While counterfeit components are on the rise, so is the level of quality within the independent distribution market. Industry associations such as IDEA and ERAI continue to raise standards and disseminate better information about known quality issues and high-risk parts. The largest independents continue to invest in state-of-the-art testing and inspection equipment, as well as in teams of highly trained inspectors and component engineers. At Converge, every order must go through a robust 76-point quality inspection before it is shipped to a customer. If our engineers uncover even the smallest discrepancy, they can immediately utilize in-house advanced testing techniques such as X-ray and decapsulation for further verification. These processes – like our resolve to keep substandard and counterfeit parts out of the supply chain – have been in place for years. And our resulting record on counterfeit detection is stellar.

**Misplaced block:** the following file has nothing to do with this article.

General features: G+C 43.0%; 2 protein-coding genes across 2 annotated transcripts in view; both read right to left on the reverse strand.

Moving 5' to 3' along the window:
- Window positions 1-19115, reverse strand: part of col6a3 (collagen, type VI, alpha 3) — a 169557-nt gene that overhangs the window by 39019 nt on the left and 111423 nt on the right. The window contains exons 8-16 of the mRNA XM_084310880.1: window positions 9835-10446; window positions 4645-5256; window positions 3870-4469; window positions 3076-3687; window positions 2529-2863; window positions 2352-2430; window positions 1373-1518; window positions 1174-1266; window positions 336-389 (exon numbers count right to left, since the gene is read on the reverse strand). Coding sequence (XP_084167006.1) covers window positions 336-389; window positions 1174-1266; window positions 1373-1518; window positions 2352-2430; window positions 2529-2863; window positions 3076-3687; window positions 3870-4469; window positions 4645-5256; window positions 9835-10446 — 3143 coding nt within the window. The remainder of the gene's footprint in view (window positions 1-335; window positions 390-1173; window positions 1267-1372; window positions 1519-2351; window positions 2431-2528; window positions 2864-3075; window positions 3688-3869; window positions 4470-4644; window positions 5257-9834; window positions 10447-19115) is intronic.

So how should your company handle these headlines about the rise of counterfeit components? Do your homework before choosing a distribution partner – whether franchised or independent – and make sure that it has robust quality processes and testing capabilities in place. Visit its facility to be sure. Don’t take anyone’s word for it.

The rising counterfeit problem is not because of the independent distribution industry as a whole; rather, it is made possible by the willingness of any manufacturer or contractor to source parts from any unvetted distributor.